Dead Sea, Jordan: November 2014
In November 2014, the Climate Parliament and UNDP held the final international parliamentary forum in the 3-year Parliamentary Action on Renewable Energy project, entitled Learning from Success. The conference was held on the banks of the Dead Sea, near Amman, Jordan, and was made possible thanks to the support of the European Commission and the Norwegian Agency for Development Cooperation.
All photographs, presentations, and background documents from the event are available for digital download here.
You can read a full summary report on the event here.
The meeting focused on success stories, where members of the Climate Parliament’s global network of legislators have been taking the lead to change energy policies in their countries. Among the many inspiring examples of progressive climate action undertaken by Climate Parliament legislators over the three years of the PARE project, three in particular stood out:
INDIA. MPs have played a leading role in doubling the national budget for renewables, and more than doubling India’s 2020 target for renewable energy.
TUNISIA. Parliamentarians inserted a commitment to climate action into the country’s new constitution, and have pushed through a strong new law on renewable energy.
BANGLADESH. The Minister of Power has publicly acknowledged that the Bangladesh Climate Parliament group played a decisive role in establishing a new Sustainable and Renewable Energy Development Authority, together with a US$52 million fund for renewables.
In Jordan itself, our Climate Parliament group has been building political will to exploit more rapidly the country’s vast solar and wind resources. In Morocco, Senegal, Tanzania, the European Parliament and elsewhere we have been working on changing budgets and taxes to encourage investment in clean energy and energy access. The many achievements so far have been the result of work by dedicated legislators, supported by staff work and expert advice from the Climate Parliament and UNDP.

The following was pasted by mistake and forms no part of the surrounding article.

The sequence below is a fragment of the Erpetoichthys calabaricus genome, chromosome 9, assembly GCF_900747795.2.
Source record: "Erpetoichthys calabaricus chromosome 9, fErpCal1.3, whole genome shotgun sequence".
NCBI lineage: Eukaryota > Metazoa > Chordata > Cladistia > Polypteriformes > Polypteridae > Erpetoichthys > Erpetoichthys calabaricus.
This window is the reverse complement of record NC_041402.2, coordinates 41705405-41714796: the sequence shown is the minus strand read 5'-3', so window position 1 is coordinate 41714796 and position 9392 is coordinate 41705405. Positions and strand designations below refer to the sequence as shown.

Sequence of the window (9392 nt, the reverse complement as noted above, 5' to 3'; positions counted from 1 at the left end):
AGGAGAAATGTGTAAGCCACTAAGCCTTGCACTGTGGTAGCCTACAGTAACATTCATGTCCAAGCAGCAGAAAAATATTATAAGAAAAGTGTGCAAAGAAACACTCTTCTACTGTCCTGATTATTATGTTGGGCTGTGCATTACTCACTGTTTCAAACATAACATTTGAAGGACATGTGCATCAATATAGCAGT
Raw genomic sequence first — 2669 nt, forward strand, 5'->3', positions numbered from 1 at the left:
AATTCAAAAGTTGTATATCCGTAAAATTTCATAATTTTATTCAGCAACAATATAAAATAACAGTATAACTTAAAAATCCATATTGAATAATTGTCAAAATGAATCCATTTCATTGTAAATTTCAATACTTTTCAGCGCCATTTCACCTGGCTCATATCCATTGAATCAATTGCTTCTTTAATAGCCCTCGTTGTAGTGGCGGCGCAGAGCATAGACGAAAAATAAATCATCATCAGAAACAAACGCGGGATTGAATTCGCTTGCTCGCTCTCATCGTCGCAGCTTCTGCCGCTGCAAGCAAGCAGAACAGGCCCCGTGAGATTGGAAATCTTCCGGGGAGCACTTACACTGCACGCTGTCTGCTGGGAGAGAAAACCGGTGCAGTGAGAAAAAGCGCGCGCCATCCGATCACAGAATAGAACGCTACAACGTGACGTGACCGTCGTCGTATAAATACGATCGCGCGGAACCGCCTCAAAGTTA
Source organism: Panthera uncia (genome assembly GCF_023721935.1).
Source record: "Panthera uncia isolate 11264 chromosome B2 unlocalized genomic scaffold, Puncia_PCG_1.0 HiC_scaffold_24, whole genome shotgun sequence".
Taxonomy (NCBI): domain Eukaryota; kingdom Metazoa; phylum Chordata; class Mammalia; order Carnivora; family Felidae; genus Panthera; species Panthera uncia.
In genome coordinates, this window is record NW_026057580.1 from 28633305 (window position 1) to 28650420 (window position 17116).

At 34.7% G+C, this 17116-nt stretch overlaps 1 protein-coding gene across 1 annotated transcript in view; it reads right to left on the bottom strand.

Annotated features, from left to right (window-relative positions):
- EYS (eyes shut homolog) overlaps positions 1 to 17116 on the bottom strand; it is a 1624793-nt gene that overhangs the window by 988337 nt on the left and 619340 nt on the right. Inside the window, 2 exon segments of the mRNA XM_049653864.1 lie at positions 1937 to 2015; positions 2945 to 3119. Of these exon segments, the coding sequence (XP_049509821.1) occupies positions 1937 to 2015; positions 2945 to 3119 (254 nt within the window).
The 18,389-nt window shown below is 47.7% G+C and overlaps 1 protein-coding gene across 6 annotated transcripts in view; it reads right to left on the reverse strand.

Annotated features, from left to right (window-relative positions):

In Jordan, we shared experience between MPs who have been involved in this work and other interested MPs, consider how we can replicate successful initiatives in more countries, and discuss how we can accelerate the shift from fossil fuels to solar, wind and other renewable energy sources.
This is becoming increasingly urgent. Climate impacts caused mainly by oil, coal and gas are multiplying around the world as ice melts, the seas rise, and we witness an unprecedented series of flood disasters and violent storms. Meanwhile, more than 1 billion people still don’t have a single lightbulb in their homes, even though they live in places that are rich in energy resources. With the price of solar and wind power falling fast, what we need now is a strong push from lawmakers to launch an irreversible worldwide energy transition.
Developing countries have a crucial role to play: already 80% of renewable energy investment is in less-industrialised countries. We will focus our discussions on budgets, taxes and national renewable energy targets, all matters where legislators are closely involved. We will also consider how other developing countries can work more closely with China, which is now the largest investor of all, and which is making ambitious proposals for international grid connections to promote renewables.